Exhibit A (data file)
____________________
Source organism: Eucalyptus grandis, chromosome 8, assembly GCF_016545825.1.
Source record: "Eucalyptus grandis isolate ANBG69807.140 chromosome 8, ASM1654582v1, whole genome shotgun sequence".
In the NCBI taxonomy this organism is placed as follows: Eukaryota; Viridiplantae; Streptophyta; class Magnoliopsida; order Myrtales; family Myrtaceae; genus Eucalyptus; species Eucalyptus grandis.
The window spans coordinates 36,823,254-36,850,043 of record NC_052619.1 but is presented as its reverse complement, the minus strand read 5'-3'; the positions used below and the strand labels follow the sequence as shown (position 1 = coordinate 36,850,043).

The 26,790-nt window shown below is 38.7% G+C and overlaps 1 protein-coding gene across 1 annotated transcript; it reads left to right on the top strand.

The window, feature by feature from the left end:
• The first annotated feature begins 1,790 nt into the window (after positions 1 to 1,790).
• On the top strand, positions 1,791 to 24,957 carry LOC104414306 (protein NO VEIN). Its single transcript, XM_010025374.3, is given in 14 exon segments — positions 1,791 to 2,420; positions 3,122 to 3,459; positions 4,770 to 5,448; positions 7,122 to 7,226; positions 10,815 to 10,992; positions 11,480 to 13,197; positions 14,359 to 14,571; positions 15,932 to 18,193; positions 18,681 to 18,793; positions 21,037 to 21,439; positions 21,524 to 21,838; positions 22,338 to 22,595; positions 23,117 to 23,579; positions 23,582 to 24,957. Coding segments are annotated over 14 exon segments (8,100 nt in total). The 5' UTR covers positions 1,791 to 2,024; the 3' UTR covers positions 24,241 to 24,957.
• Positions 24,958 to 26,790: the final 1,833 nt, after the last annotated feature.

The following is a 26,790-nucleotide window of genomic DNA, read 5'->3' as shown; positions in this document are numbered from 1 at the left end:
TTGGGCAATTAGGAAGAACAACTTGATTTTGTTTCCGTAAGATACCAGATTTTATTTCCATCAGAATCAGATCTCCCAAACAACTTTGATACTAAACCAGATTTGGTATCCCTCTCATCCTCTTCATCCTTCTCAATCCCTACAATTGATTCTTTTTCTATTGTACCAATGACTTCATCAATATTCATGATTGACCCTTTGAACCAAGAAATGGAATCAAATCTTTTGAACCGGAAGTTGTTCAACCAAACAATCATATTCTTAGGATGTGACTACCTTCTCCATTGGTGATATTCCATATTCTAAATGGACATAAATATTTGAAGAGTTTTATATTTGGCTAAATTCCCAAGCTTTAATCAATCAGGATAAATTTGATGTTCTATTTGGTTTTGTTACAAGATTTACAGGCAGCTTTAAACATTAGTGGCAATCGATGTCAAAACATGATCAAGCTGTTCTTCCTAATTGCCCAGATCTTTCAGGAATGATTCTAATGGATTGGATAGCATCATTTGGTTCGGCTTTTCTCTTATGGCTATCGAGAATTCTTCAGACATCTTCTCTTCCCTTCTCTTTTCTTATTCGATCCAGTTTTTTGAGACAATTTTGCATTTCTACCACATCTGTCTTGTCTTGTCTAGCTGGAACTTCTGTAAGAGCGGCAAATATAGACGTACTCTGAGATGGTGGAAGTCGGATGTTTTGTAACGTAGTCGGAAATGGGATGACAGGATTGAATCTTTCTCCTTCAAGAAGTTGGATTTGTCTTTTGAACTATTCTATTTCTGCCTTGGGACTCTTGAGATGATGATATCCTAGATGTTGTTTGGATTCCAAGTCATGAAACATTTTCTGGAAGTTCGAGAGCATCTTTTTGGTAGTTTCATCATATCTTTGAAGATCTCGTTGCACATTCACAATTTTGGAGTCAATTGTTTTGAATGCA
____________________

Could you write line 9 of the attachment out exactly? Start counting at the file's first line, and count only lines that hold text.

• Positions 24,958 to 26,790: the final 1,833 nt, after the last annotated feature.